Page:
Find Fitness (and Fun) in the Functional

By Diane Vives, M.S., C.S.C.S., N.S.C.A.-C.P.T. – July 1, 2015
Photography by Brian Fitzsimmons

Every time a circuit is organized, we have an opportunity to make sure we are putting exercises together with a purpose. To make sure we incorporate exercises that not only increase volume, intensity, and overall physical conditioning, but also feed the body movements it craves—those functional movements that make our everyday tasks and activities easier and more efficient. 

Highlighted in this circuit are exercises focused on working hip extension, developing strong, explosive rotations of the hip and upper body, and challenging core static stability and upper body pushing strength. Put together, these functional movements offer an intense circuit guaranteed to work the entire body. 

Hip Thrust 

Purpose: This lower body movement translates to better force production for lower body movements as well as muscle development of the glutes.

Start: Position your back on the bench so that the edge of the bench is just below the shoulder blade and the barbell is on the crease of the hip. With the back in a neutral position, establish a straight line through the shoulder, hip, and knee.

Feet should be shoulder width apart and directly under the knees so that the shins remain perpendicular to the ground. 

In a smooth, controlled movement (with no jerking), perform a hip hinge by flexing the hips so that the torso maintains a neutral position and all the movement is coming from the hips.

The goal is to focus on the hip hinge and extension while allowing the low back to remain in a neutral, supportive position.

Return to start by fully extending the hips as you regain shoulder, hip and knee alignment. 




Overhead Wall Toss

Purpose: The arms act as an extension of the torso and this overhead toss works the full flexion and extension motions of the body—really challenging your core strength.  

Start: Stand (in a tall posture) about 2 feet away from the wall with the ball directly overhead.  

Begin the movement by slightly bending at the knees while simultaneously extending the hips and upper back to load the throw into the wall.

Quickly use your body’s elastic feeling to flex forward from the ground up and perform a quick snap throw into the wall. The ball should bounce off the wall and directly back into your hands.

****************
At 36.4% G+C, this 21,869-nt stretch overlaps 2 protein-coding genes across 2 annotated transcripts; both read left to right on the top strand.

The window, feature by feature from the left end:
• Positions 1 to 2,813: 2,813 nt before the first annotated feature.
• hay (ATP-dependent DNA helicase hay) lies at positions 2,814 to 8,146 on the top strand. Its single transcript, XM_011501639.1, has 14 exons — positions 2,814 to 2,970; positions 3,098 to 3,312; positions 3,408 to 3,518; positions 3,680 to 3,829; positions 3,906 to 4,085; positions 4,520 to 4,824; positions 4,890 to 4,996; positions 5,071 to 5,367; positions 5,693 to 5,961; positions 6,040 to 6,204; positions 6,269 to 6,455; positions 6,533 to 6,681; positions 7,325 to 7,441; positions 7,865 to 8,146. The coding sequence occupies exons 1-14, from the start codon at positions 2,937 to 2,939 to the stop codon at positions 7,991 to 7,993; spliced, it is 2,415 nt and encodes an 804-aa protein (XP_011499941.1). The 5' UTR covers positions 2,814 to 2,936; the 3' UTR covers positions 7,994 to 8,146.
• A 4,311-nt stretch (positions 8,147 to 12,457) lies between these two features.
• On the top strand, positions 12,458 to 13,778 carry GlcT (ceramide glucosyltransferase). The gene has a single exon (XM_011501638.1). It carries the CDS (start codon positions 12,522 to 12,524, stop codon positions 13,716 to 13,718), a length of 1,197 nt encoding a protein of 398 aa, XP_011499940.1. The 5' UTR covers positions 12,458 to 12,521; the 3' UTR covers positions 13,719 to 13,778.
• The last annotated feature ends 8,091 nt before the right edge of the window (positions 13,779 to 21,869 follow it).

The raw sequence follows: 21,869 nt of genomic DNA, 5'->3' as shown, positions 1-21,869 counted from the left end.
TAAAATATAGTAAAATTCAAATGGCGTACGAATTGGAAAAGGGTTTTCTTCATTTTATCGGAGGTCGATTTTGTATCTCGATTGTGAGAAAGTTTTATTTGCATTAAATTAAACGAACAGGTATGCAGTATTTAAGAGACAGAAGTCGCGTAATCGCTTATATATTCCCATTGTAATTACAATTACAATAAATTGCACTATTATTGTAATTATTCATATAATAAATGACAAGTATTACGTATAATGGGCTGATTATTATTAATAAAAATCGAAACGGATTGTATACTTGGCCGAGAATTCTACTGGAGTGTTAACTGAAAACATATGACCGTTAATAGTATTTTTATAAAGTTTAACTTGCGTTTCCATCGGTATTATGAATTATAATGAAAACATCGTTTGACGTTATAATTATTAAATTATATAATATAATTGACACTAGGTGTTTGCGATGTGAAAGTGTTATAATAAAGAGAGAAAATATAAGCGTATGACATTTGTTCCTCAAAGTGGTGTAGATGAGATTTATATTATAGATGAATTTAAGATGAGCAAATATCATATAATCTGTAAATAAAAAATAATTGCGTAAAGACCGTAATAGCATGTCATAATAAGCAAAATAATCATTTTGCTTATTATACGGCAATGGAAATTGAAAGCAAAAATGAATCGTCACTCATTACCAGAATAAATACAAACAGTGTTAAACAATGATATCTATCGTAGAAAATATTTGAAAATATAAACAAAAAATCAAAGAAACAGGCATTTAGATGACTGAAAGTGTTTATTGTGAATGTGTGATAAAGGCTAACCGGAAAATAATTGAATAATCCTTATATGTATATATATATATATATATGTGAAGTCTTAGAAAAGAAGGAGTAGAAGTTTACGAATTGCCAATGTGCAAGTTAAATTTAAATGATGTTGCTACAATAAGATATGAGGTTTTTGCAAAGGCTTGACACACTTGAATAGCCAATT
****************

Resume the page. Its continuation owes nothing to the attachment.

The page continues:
Absorb the throw and maintain control. 

While reloading for the next throw, always brace the core like you’re bracing for a punch.

Rotational Single Leg Jump

Purpose: Prepares a single leg to rotationally load and explode into a change of direction (a physical function we do in many activities). 

Start: In a single leg stance, brace the core and quickly perform an athletic bend in the ankle, knee, and hip while loading rotationally (like winding up) with the upper body.  

Without hesitation, quickly unload and explode into a 90-degree jump by extending at the ankle, knee, and hip while uncoiling the upper body to drive the direction of the jump.

This is a single leg takeoff with a quiet, two-foot landing in the new direction—now facing 90 degrees away from the original starting position. 
Set your position on the opposite leg and perform the jump again, this time in the opposite direction.

Clock Push-Ups

Purpose: Perform a more challenging upper body strength movement that also challenges your core control and static stability. 

Start: With a light weight balanced on your upper back, get into a push up position. Your feet should be stacked to create a good pivot point for the low body

The weight gives good feedback to help you maintain a level shoulder position when stepping laterally with the hands.  

After stepping to the side with each hand, lower your chest to the ground in a push up. 

Continue alternating walking the hands and performing the push-ups in a circular or clock pattern. 

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